• DNA polymerase I: DNA polymerase I is an enzyme that synthesizes DNA molecules complementary to a DNA template in the 5′-3′ direction. It generally synthesizes DNA on a DNA or RNA template. The DNA polymerase I usually start from an oligonucleotide primer with a 3′ OH terminus and it is used to extend the oligonucleotide primers along the single stranded DNA molecules. DNA polymerases are synthesized by E. coli, and they perform similar activity like the Taq polymerase enzyme. They base-pair and polymerizes the growing DNA strands until the termination site is reached.  
  • RNase enzyme: RNase enzyme is a nuclease enzyme which digests RNA.
  • DNase enzyme: DNase enzyme is a nuclease enzyme which digests DNA.
  • Nucleases: Nucleases are degradative enzymes that cut, shorten and degrade nucleic acids (inclusive of DNA and RNA). They are usually used in PCR reaction and other molecular biology experimentations to digest nucleic acid molecules.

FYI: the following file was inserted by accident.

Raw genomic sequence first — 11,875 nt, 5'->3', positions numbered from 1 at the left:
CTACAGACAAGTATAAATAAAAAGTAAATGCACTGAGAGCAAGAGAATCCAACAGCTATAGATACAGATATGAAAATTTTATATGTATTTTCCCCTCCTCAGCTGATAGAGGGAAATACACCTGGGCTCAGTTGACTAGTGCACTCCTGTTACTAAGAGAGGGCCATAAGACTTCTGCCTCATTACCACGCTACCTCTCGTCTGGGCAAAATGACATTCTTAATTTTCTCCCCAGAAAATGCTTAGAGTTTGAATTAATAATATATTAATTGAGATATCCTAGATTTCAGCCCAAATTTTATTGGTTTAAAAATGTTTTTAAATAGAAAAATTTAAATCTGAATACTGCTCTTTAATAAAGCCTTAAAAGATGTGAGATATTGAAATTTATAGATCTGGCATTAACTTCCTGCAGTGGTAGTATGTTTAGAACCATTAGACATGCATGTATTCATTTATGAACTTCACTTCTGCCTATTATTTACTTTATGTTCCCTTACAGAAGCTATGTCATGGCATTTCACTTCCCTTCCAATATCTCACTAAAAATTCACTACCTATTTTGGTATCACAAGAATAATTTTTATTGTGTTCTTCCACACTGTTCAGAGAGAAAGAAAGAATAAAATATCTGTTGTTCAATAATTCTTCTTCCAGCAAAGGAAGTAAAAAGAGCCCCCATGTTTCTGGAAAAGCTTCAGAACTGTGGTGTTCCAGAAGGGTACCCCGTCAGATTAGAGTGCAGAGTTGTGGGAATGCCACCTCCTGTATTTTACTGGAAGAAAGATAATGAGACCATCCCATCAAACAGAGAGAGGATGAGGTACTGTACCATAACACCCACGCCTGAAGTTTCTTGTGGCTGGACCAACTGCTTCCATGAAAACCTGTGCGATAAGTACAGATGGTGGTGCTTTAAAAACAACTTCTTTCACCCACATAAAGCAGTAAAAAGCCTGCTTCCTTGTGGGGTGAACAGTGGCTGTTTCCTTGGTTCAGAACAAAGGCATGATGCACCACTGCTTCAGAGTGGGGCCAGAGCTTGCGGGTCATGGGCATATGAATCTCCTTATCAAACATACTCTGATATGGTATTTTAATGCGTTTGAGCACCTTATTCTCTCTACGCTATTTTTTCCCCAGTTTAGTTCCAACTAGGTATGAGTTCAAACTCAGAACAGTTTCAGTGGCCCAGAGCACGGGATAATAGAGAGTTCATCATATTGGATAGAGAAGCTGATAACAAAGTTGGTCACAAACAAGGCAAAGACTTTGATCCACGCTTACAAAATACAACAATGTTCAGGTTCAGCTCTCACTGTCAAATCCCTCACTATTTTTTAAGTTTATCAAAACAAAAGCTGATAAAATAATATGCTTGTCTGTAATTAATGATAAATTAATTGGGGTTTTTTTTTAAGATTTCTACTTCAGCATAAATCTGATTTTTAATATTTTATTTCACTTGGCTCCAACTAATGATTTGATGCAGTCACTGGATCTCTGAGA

Further reading

Cooper G.M and Hausman R.E (2004). The cell: A Molecular Approach. Third edition. ASM Press.

Das H.K (2010). Textbook of Biotechnology. Fourth edition. Wiley edition. Wiley India Pvt, Ltd, New Delhi, India.

Davis J.M (2002). Basic Cell Culture, A Practical Approach. Oxford University Press, Oxford, UK. 

Mather J and Barnes D (1998). Animal cell culture methods, Methods in cell biology. 2rd eds, Academic press, San Diego.

Noguchi P (2003).  Risks and benefits of gene therapy.  N  Engl J Med, 348:193-194.

Sambrook, J., Russell, D.W. (2001). Molecular Cloning: a Laboratory Manual, 3rd edn. Cold Spring Harbor Laboratory Press, New York.

Tamarin Robert H (2002). Principles of Genetics. Seventh edition. Tata McGraw-Hill Publishing Co Ltd, Delhi.